Blue-Footed Booby Profile
With their brightly colored feet, blue-footed boobies (Sula nebouxii) are one of the most easily recognizable birds on the planet.
They are marine birds that reside on islands of the Pacific Ocean. As migratory birds, they will move along the coasts of California, Mexico, Ecuador, and Peru throughout the year.
Blue-Footed Booby Facts Overview
|Habitat:||Tropical and subtropical islands, marine coasts|
|Location:||Central and South America|
|Size:||32 to 34 inches|
|Weight:||3 to 4 pounds|
|Color:||Brown, white, blue|
|Top Speed:||90 kph (50 mph) diving speed|
|No. of Species:
The striking blue color of their feet is due to pigments consumed through their diet. These pigments are called carotenoids and can be found in a variety of fish.
Groups of boobies are called flocks. Together, they will sleep at night on land and fly out to sea to feed. Typically, these birds feed on small fish, such as anchovies and sardines.
They are currently classified by the IUCN as a species of least concern due to their broad range and stable populations. However, blue-footed boobies are still affected by the growing effects of climate change and overfishing.
Interesting Blue-Footed Booby Facts
1. Their name is attributed to their defenseless and docile nature
It is believed that the name “boobies” was inspired by the Spanish term “bobo”, which means stupid.
Blue-footed boobies are known to be quite passive and helpless when confronted by potential threats. 1
2. They can dive into the water from incredible heights
Blue-footed boobies plunge into ocean waters to snatch up prey. They will target large schools of fish and have been seen diving from heights of up to 80 feet in the air. 2
3. Females will choose their mates based on the color of their feet
To female boobies, the bluer a male’s feet, the stronger and more fertile he is. Males will also examine the color of potential mates and use it to determine how suitable a partner they will be.
During the courtship phase, males will put on intricate displays of strutting forwards and backward to impress nearby onlookers.
4. Blue-footed boobies belong to a family of five other boobies
In addition to the blue-footed booby, there are also red-footed boobies, brown boobies, masked boobies, Nazca boobies, and Peruvian boobies.
Lots of boobies!
5. They are not born with blue feet
At birth, blue-footed booby chicks have extremely pale feet that are almost white in color. Over the next few weeks, they will gradually darken and acquire the characteristic blue shade.
6. They grow up fast
After hatching, parents will take care of their chicks for approximately two months. Subsequently, chicks are capable of hunting and living on their own.
7. Both parents take turns incubating eggs
Within a single breeding season, boobies will stay with one partner and work together to raise their nest. Females tend to lay two to three eggs each season. 3
8. There are huge advantages to hatching first
Of the two or three chicks that hatch, it is not uncommon for only one chick to make it to adulthood.
Often, the first chick that hatches is taken care of the most and receives the most attention from its parents.
9. Blue-footed boobies display sexual dimorphism
Female blue-footed boobies are, on average, 20 to 30 percent larger than males. 4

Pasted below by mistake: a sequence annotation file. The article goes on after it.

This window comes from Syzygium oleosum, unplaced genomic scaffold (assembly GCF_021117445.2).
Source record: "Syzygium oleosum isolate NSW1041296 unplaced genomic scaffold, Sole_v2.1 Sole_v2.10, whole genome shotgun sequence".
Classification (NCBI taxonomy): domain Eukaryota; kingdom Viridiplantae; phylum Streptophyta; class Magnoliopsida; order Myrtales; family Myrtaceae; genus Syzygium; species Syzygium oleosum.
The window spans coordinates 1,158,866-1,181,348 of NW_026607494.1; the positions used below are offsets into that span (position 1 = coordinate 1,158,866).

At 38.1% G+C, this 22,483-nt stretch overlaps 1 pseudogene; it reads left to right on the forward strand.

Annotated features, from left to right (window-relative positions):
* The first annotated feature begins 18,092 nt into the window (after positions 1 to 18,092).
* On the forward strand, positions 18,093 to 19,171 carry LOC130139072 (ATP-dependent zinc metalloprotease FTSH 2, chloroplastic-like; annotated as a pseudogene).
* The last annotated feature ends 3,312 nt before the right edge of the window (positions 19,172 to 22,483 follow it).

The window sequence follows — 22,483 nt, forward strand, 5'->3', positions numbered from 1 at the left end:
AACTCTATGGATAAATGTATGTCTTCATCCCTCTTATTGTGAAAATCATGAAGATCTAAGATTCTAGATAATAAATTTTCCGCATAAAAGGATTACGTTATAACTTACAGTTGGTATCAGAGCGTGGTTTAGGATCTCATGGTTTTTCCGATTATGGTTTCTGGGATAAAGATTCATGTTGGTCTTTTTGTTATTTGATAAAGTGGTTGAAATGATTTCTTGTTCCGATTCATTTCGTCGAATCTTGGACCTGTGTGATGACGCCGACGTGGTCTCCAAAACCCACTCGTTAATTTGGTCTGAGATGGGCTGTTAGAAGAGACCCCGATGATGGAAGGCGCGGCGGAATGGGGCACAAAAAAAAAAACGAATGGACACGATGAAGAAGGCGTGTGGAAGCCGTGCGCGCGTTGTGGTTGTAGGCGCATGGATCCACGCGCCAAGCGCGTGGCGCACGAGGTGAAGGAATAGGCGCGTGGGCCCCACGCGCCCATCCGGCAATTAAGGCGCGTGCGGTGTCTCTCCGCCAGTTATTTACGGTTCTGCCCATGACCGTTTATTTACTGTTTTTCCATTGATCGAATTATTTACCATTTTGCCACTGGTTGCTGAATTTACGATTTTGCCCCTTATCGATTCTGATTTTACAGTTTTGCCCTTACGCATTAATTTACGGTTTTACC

10. Chicks are not always raised in a traditional type of nest
Unlike other birds, boobies do not build conventional nests made of sticks and grass.
Rather, their nests are shallow hollows of earth. Parents do not leave their nests to defecate, and so, nests have white rings of excrement surrounding them.
11. There is evidence that suggests parents soil their eggs on purpose to veil them from predators
Freshly laid eggs are pale blue in color. They soon become white and easier to spot by predators close by. Studies have reported that to conceal them, parents will cover their eggs with dirt and excrement.
12. Despite living in groups, they are still quite territorial
Males in particular are quite protective over their nests.
They will parade around their small areas and wave their large feet around, indicating to other males that their patch of ground has been occupied.
13. The orientation of their eyes gives them binocular vision
The yellow eyes of blue-footed boobies face forwards, giving them binocular vision.
Their sharp eyesight helps them spot groups of fish in the dark waters below.
14. Their large feet are also used when raising young
Parents have been observed covering their chicks with their webbed feet to shield them from the cold.
15. They allow the vampire ground finch to suck their blood
The tiny vampire ground finch have been seen pecking at the skin of the blue-footed booby and ‘milking’ them for their blood.
They seem to do it during times of drought, and for some reason, the boobies don’t seem to mind too much!
It’s possible that this behaviour originated from a form of commensalism in which the ancestor of the vampire finch would pick off parasites from the boobie, and gradually evolved into cutting out the middle-man entirely. The finches then capitalised on an alternative food source!
16. Alphonse Milne-Edwards was the first person to describe them
It has been approximately 140 years since blue-footed boobies were first believed to be described by Alphonse Milne-Edwards.
He was a French ornithologist who had a passion for studying bird fossils and the deep sea.
17. They are in the children’s book ‘You’re Called What?’ by Kes Gray
The infamous and hilarious children’s book is about silly, weird and fun amimal names, and the silly-named Blue-Footed Booby is one of the stars of the book, alongside the Monkeyface Prickleback and the Tasselled Wobbegong.
Blue-Footed Booby Fact-File Summary
Fact Sources & References
- “Booby”. Brittanica.
- “Blue-Footed Booby”. National Geographic Kids.
- “Blue-Footed Booby”. Oceana.
- “On Galapagos, Revealing the Blue-Footed Booby’s True Colors”. The New York Times.